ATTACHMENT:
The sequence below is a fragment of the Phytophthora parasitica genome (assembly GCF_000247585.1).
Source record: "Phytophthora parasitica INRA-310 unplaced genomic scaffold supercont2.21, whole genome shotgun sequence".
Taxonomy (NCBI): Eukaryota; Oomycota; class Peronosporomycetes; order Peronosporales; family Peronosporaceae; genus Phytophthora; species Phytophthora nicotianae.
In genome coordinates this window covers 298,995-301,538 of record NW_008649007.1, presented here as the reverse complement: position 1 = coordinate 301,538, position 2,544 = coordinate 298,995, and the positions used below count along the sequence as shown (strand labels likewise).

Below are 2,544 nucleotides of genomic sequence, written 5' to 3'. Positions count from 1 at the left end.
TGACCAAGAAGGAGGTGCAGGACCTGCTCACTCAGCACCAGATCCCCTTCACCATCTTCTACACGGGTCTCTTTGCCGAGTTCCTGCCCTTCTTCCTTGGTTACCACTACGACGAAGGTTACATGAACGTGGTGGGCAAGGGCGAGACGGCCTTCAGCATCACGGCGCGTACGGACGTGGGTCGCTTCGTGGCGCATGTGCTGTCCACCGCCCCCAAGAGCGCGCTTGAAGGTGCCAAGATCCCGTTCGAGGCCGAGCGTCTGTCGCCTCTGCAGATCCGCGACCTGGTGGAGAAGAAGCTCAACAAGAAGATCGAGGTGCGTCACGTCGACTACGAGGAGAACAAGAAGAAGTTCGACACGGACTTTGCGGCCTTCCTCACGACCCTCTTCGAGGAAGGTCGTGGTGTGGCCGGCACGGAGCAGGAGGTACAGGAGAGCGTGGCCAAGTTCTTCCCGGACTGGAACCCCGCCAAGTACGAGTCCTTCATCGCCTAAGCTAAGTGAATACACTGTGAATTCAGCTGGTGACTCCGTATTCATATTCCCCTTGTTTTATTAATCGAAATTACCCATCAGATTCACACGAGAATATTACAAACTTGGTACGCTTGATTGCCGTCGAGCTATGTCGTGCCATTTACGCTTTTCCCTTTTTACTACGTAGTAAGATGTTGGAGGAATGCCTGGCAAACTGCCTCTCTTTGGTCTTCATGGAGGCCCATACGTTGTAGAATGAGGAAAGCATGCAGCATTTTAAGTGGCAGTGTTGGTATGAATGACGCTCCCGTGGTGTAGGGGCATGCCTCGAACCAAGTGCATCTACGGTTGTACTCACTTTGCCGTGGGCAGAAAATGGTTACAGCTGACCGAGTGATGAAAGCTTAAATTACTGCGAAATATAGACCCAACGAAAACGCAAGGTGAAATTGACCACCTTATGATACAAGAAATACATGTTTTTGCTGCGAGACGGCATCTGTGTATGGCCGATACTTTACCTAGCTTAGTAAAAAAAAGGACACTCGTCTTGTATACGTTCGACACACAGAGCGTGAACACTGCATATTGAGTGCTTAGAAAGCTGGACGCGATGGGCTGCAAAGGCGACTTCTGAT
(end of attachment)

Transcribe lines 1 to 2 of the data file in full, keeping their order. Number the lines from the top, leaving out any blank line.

The sequence below is a fragment of the Phytophthora parasitica genome (assembly GCF_000247585.1).
Source record: "Phytophthora parasitica INRA-310 unplaced genomic scaffold supercont2.21, whole genome shotgun sequence".